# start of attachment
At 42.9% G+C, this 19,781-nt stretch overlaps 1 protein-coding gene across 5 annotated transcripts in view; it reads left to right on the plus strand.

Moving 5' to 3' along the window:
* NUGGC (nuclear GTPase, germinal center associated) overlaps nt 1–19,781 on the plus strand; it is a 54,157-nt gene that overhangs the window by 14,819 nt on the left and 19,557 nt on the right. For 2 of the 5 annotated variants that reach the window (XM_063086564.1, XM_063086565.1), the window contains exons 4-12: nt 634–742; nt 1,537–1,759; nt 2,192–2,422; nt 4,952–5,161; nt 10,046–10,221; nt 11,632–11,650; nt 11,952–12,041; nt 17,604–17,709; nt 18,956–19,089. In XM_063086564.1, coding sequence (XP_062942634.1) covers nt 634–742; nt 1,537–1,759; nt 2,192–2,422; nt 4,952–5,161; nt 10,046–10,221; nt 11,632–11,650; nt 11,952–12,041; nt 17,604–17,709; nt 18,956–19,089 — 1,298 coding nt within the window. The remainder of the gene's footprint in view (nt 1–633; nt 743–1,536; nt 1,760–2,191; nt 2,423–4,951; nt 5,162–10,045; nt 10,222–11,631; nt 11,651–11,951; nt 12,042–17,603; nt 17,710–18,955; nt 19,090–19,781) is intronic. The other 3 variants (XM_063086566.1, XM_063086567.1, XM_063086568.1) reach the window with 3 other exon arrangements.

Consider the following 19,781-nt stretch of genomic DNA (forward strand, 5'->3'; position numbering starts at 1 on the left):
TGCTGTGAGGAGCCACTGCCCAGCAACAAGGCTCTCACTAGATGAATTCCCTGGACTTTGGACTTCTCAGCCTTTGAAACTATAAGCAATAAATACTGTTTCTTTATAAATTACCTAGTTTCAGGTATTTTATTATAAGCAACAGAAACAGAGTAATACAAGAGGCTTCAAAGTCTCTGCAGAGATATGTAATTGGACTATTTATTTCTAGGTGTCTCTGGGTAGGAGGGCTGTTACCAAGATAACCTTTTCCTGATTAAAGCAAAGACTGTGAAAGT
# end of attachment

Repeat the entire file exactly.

At 42.9% G+C, this 19,781-nt stretch overlaps 1 protein-coding gene across 5 annotated transcripts in view; it reads left to right on the plus strand.

Moving 5' to 3' along the window:
* NUGGC (nuclear GTPase, germinal center associated) overlaps nt 1–19,781 on the plus strand; it is a 54,157-nt gene that overhangs the window by 14,819 nt on the left and 19,557 nt on the right. For 2 of the 5 annotated variants that reach the window (XM_063086564.1, XM_063086565.1), the window contains exons 4-12: nt 634–742; nt 1,537–1,759; nt 2,192–2,422; nt 4,952–5,161; nt 10,046–10,221; nt 11,632–11,650; nt 11,952–12,041; nt 17,604–17,709; nt 18,956–19,089. In XM_063086564.1, coding sequence (XP_062942634.1) covers nt 634–742; nt 1,537–1,759; nt 2,192–2,422; nt 4,952–5,161; nt 10,046–10,221; nt 11,632–11,650; nt 11,952–12,041; nt 17,604–17,709; nt 18,956–19,089 — 1,298 coding nt within the window. The remainder of the gene's footprint in view (nt 1–633; nt 743–1,536; nt 1,760–2,191; nt 2,423–4,951; nt 5,162–10,045; nt 10,222–11,631; nt 11,651–11,951; nt 12,042–17,603; nt 17,710–18,955; nt 19,090–19,781) is intronic. The other 3 variants (XM_063086566.1, XM_063086567.1, XM_063086568.1) reach the window with 3 other exon arrangements.

Consider the following 19,781-nt stretch of genomic DNA (forward strand, 5'->3'; position numbering starts at 1 on the left):
TGCTGTGAGGAGCCACTGCCCAGCAACAAGGCTCTCACTAGATGAATTCCCTGGACTTTGGACTTCTCAGCCTTTGAAACTATAAGCAATAAATACTGTTTCTTTATAAATTACCTAGTTTCAGGTATTTTATTATAAGCAACAGAAACAGAGTAATACAAGAGGCTTCAAAGTCTCTGCAGAGATATGTAATTGGACTATTTATTTCTAGGTGTCTCTGGGTAGGAGGGCTGTTACCAAGATAACCTTTTCCTGATTAAAGCAAAGACTGTGAAAGT